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Crimean, Syrian ports sign cooperation agreements

A Syrian government delegation visited the Russian-backed breakaway republic this week.
Russian soldiers stand aboard a ship at the Russian naval base in the Syrian Mediterranean port of Tartus on Sept. 26, 2019.

Ports in Syria and Crimea have signed agreements on boosting economic cooperation. 

Permanent representative of Crimea Georgy Muradov said yesterday that seaports in Crimea signed an agreement with Syria’s port of Latakia on the Mediterranean coast. The deals are related to the economy and tourism, Russia’s official TASS news agency reported. 

A Syrian delegation headed by Trade Minister Muhammad Samer al-Khalil arrived in Crimea yesterday. Head of the Russian-backed republic Sergey Aksyonov said he is eager to develop “commercial partnership programs” with Syria, the official SANA news outlet reported today.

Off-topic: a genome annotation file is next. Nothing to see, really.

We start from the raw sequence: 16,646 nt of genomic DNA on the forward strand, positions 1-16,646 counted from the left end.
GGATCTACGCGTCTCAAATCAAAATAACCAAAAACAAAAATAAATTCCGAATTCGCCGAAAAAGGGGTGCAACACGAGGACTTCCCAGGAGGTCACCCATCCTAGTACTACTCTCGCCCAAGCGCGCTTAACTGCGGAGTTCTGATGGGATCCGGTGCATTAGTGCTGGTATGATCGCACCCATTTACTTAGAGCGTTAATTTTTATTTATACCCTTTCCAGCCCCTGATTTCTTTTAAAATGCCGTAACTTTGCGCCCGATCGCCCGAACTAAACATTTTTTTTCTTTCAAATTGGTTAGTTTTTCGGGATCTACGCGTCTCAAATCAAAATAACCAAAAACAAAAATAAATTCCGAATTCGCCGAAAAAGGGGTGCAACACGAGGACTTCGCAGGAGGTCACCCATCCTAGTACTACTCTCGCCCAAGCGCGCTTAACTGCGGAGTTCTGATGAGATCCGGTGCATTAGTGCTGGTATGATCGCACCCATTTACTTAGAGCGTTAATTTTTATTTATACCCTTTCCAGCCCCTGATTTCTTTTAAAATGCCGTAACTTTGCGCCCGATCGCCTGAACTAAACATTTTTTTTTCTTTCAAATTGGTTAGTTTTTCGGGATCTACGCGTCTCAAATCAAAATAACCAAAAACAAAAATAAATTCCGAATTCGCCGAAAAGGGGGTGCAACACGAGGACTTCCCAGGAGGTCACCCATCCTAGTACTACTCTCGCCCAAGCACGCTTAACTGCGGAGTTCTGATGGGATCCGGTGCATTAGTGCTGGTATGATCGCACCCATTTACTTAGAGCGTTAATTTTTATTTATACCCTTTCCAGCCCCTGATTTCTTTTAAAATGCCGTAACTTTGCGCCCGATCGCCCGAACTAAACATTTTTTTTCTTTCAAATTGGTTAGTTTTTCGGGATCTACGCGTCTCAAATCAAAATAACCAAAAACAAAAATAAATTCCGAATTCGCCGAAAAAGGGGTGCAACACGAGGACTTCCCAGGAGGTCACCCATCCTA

Crimea is a peninsula in the Black Sea. Crimea was an autonomous republic of Ukraine until 2014 when its parliament voted to become a federal republic of Russia and was subsequently annexed. The annexation occurred during the 2014 Ukrainian revolution and subsequent war between Ukraine and Russian-backed separatists in the country. Crimea’s population is majority Russian, with sizable populations of Muslim Tatars, Ukrainians and others. 

Most of the international community still recognizes Crimea as part of Ukraine. 

There is a history of Russian breakaway regions seeking cooperation with Syria. The president of Abkhazia visited Damascus last June. Russia took the Caucasian region from Georgia in 2008. 

Syria’s port in Latakia has significant strategic value for Russia and Iran and serves as both countries’ gateway to the Mediterranean Sea. In December, Israeli jets bombed the port, targeting Iranian assets. 

Crimea has a developed tourism sector and is one of Russia’s warmest regions. Syria is also keen to welcome tourists to Latakia, which has been relatively safe amid the ongoing Syrian civil war. In terms of trade, boats can reach Latakia from Crimea and vice versa via the Bosporus in Turkey.